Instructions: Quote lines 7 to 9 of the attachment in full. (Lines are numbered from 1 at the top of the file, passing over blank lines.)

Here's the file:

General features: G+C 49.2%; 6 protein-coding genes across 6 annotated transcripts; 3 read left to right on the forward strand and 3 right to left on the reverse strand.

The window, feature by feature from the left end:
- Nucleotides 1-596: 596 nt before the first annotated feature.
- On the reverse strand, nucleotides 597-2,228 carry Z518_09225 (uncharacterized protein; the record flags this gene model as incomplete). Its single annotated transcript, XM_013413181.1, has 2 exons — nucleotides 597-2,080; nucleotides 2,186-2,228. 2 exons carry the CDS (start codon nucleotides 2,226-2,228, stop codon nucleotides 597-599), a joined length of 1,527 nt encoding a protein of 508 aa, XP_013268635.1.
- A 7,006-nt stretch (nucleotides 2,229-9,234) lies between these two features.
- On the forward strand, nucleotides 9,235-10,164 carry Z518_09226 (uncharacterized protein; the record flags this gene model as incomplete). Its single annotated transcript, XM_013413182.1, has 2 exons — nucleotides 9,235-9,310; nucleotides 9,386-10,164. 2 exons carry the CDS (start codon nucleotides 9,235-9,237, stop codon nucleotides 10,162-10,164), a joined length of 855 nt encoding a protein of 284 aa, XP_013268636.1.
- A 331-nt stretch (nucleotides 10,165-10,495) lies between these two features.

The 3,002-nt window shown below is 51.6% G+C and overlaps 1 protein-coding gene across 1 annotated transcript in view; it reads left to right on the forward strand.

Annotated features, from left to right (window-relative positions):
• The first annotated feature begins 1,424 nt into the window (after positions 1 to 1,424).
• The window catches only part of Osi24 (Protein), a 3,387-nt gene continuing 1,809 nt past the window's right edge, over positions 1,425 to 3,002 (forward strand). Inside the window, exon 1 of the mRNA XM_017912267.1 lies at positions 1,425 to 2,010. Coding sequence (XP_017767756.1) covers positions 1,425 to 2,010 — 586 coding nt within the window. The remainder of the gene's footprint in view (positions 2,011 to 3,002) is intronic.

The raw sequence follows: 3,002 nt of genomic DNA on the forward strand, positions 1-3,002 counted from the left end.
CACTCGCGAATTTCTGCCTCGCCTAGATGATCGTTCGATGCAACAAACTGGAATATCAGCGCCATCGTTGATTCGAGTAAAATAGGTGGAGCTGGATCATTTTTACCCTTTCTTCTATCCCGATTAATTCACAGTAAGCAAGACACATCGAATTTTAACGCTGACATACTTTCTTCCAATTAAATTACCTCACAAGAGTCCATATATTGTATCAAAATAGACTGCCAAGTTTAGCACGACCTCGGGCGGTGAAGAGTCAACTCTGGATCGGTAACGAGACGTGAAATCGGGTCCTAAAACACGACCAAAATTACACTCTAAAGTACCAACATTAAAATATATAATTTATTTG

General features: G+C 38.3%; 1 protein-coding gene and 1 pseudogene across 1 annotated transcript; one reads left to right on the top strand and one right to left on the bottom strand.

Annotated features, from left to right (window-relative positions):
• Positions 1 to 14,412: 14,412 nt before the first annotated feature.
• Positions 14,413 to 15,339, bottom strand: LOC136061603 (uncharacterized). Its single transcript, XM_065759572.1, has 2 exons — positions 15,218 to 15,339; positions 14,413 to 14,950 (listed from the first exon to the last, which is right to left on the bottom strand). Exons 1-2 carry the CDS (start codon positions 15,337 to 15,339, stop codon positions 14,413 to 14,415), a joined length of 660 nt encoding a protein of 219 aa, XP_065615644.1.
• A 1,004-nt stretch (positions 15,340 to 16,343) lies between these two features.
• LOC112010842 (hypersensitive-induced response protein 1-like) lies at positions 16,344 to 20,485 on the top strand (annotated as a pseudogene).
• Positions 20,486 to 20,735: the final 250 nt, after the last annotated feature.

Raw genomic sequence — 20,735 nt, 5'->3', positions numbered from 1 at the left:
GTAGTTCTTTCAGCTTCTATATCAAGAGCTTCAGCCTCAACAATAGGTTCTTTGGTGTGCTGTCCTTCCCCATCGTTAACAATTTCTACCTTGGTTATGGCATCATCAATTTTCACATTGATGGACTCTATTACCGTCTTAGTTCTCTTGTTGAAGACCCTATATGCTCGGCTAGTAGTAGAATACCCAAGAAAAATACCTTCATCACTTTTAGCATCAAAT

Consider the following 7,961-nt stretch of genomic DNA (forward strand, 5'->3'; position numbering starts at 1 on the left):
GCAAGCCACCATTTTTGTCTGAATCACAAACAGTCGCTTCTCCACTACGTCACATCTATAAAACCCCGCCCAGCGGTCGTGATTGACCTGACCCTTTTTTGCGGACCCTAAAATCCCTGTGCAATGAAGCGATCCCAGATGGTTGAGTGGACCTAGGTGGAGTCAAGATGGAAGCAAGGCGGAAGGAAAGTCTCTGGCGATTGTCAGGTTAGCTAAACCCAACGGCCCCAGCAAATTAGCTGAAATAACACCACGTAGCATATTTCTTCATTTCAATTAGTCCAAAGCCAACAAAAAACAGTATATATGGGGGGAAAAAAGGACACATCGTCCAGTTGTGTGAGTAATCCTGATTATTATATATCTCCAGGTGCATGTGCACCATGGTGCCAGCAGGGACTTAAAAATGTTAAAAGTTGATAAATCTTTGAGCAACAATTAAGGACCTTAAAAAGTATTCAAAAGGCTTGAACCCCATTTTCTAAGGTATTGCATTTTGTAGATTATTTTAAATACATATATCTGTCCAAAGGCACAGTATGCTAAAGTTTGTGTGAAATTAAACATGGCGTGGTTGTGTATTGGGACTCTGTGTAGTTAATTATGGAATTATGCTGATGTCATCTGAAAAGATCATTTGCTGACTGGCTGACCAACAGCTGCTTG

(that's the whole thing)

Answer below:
- A 331-nt stretch (nucleotides 10,165-10,495) lies between these two features.

The 3,002-nt window shown below is 51.6% G+C and overlaps 1 protein-coding gene across 1 annotated transcript in view; it reads left to right on the forward strand.

Annotated features, from left to right (window-relative positions):